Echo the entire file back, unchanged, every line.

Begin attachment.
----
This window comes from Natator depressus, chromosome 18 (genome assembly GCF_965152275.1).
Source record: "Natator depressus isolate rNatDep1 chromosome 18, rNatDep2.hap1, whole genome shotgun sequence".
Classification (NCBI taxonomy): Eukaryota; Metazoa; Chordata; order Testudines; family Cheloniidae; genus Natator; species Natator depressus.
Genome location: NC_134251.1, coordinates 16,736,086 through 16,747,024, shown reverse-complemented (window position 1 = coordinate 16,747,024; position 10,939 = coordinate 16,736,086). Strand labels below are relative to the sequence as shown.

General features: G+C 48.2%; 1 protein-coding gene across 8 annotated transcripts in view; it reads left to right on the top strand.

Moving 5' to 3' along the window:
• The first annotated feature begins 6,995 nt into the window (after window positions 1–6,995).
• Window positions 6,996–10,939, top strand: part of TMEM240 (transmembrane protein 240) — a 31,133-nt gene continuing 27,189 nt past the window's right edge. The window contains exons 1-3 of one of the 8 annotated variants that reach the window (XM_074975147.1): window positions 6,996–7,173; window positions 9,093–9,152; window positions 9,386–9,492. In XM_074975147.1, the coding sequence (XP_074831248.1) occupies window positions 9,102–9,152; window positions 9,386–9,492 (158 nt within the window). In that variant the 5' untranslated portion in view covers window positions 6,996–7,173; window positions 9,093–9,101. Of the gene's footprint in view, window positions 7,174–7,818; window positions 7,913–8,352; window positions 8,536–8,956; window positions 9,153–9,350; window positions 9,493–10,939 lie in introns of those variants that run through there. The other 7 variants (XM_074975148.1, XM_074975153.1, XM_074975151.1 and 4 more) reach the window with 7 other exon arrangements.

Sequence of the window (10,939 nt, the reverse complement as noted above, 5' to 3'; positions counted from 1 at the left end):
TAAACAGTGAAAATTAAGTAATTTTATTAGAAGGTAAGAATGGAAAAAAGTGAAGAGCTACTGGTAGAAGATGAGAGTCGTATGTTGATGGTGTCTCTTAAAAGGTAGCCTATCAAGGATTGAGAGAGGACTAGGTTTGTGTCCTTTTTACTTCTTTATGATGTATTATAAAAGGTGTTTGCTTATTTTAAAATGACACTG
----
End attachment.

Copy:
This window comes from Natator depressus, chromosome 18 (genome assembly GCF_965152275.1).
Source record: "Natator depressus isolate rNatDep1 chromosome 18, rNatDep2.hap1, whole genome shotgun sequence".
Classification (NCBI taxonomy): Eukaryota; Metazoa; Chordata; order Testudines; family Cheloniidae; genus Natator; species Natator depressus.
Genome location: NC_134251.1, coordinates 16,736,086 through 16,747,024, shown reverse-complemented (window position 1 = coordinate 16,747,024; position 10,939 = coordinate 16,736,086). Strand labels below are relative to the sequence as shown.

General features: G+C 48.2%; 1 protein-coding gene across 8 annotated transcripts in view; it reads left to right on the top strand.

Moving 5' to 3' along the window:
• The first annotated feature begins 6,995 nt into the window (after window positions 1–6,995).
• Window positions 6,996–10,939, top strand: part of TMEM240 (transmembrane protein 240) — a 31,133-nt gene continuing 27,189 nt past the window's right edge. The window contains exons 1-3 of one of the 8 annotated variants that reach the window (XM_074975147.1): window positions 6,996–7,173; window positions 9,093–9,152; window positions 9,386–9,492. In XM_074975147.1, the coding sequence (XP_074831248.1) occupies window positions 9,102–9,152; window positions 9,386–9,492 (158 nt within the window). In that variant the 5' untranslated portion in view covers window positions 6,996–7,173; window positions 9,093–9,101. Of the gene's footprint in view, window positions 7,174–7,818; window positions 7,913–8,352; window positions 8,536–8,956; window positions 9,153–9,350; window positions 9,493–10,939 lie in introns of those variants that run through there. The other 7 variants (XM_074975148.1, XM_074975153.1, XM_074975151.1 and 4 more) reach the window with 7 other exon arrangements.

Sequence of the window (10,939 nt, the reverse complement as noted above, 5' to 3'; positions counted from 1 at the left end):
TAAACAGTGAAAATTAAGTAATTTTATTAGAAGGTAAGAATGGAAAAAAGTGAAGAGCTACTGGTAGAAGATGAGAGTCGTATGTTGATGGTGTCTCTTAAAAGGTAGCCTATCAAGGATTGAGAGAGGACTAGGTTTGTGTCCTTTTTACTTCTTTATGATGTATTATAAAAGGTGTTTGCTTATTTTAAAATGACACTG